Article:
In other words, we can create a nearly perfect model. And with 3D printing technology, we can reproduce it. In theory, we could even do it with perfectly matched materials – the same type of canvas and paint, for example.

That leaves us with something of a dilemma. If we take an artwork – say, the Mona Lisa – and create a perfect reproduction of it, is it authentic? Sure, Leonardo never touched that particular canvas himself. But those are his materials, his brushstrokes, his vision. The reproduction is obviously newer, but is that enough to determine the authenticity?

Marcel Duchamp’s ‘Fountain’ image courtesy of WNYC.org program page: The Business End of Contemporary Art

Marcel Duchamp’s ‘Fountain’ image courtesy of WNYC.org program page: The Business End of Contemporary Art

A Fuzzy Picture (And We’re Not Talking Sfumato)

Authenticity is a tough enough concept already. Let’s start with something we know is not authentic. If a person set out to recreate an artwork by hand, it seems pretty obvious that we wouldn’t consider it authentic. No matter how hard they tried, they wouldn’t be able to perfectly reproduce the colors or the strokes.

But consider this: many artists have assistants or students contribute to their artworks. Peter Paul Rubens, for example, had a large group of students that would work on his paintings and drawings. If an assistant did much of the work, is that an authentic Rubens? It’s his vision, his materials, and his ultimate approval, but he didn’t necessarily create the whole thing himself. In other words, his students were more or less recreating his style, just like someone today trying to do the same. Just think of Warhol’s ‘Factory’ and its multiple print production line or Jeff Koons’ army of assistants in his mega studio complex.

So, what makes a work of art authentic? Is it about the “original” idea (Duchamp’s ‘Fountain,’ a piece of porcelain urinal)?  Is it that the artist himself touched it? Maybe not, if we consider the role of assistants and students. Is it their supervision and approval? Technically, the subject and style of a 3D replica was supervised and approved when the original was created. Is it the age? Maybe – but we could just as easily make perfect replicas of modern artworks while the artists are still alive. Where does that leave us?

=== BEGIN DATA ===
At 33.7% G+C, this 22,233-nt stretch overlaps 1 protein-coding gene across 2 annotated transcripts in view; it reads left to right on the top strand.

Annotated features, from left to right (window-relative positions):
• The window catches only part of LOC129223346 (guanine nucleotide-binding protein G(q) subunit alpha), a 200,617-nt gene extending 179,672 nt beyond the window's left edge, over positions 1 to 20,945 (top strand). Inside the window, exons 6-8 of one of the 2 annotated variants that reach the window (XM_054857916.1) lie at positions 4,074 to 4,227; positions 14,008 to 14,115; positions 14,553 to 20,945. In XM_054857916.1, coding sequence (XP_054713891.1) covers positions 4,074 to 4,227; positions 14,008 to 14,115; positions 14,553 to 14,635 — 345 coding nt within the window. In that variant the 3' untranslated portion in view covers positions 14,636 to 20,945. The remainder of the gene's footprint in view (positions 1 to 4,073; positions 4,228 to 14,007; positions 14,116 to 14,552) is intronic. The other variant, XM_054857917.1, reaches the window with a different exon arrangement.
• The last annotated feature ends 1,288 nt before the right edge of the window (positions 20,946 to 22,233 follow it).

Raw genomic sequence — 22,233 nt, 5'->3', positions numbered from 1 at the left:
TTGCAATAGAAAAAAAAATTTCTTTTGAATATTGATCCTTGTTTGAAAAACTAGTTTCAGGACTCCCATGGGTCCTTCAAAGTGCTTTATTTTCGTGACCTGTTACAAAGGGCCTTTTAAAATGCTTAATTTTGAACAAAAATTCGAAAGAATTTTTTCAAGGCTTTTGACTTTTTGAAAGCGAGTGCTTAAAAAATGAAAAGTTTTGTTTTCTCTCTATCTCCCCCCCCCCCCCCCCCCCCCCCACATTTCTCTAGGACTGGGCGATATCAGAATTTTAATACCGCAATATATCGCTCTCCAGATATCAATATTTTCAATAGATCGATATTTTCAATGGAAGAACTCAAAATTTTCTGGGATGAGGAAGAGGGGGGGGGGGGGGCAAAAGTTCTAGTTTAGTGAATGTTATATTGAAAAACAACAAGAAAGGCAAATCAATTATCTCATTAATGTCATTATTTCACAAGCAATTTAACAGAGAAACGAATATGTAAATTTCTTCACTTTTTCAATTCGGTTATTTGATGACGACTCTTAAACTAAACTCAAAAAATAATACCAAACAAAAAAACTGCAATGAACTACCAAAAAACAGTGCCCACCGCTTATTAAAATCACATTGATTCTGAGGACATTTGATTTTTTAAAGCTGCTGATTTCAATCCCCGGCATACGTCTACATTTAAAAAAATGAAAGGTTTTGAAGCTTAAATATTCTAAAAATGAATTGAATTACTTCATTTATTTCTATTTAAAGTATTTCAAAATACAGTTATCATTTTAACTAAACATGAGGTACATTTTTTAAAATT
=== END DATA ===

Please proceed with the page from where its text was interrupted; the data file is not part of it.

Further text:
What Does It All Mean?

As you can see, there’s no really good way to nail down what makes an artwork authentic. It’s just a messy question. But perhaps the more important question is this: what matters the most? We love art because it’s beautiful – because it moves us. Does a perfect replica of the Mona Lisa move us in the same way as the original? If the answer is yes, then in some sense the question of authenticity is moot.

Of course, it’s not quite that simple (what is?). There is one arena in particular in which authenticity is a big concern: the art market. An authentic artwork is worth a lot more than a copy. And in some cases, millions of dollars hinge on that issue. As the technology for creating these reproductions improves, the art markets are going to have to contend with those questions of authenticity.

But for now, this is just a really exciting development. Imagine being able to make perfect replicas of great works of art available for study! Imagine being able to hang them on your own walls! The philosophical implications are thorny, but the possibilities are really, really cool.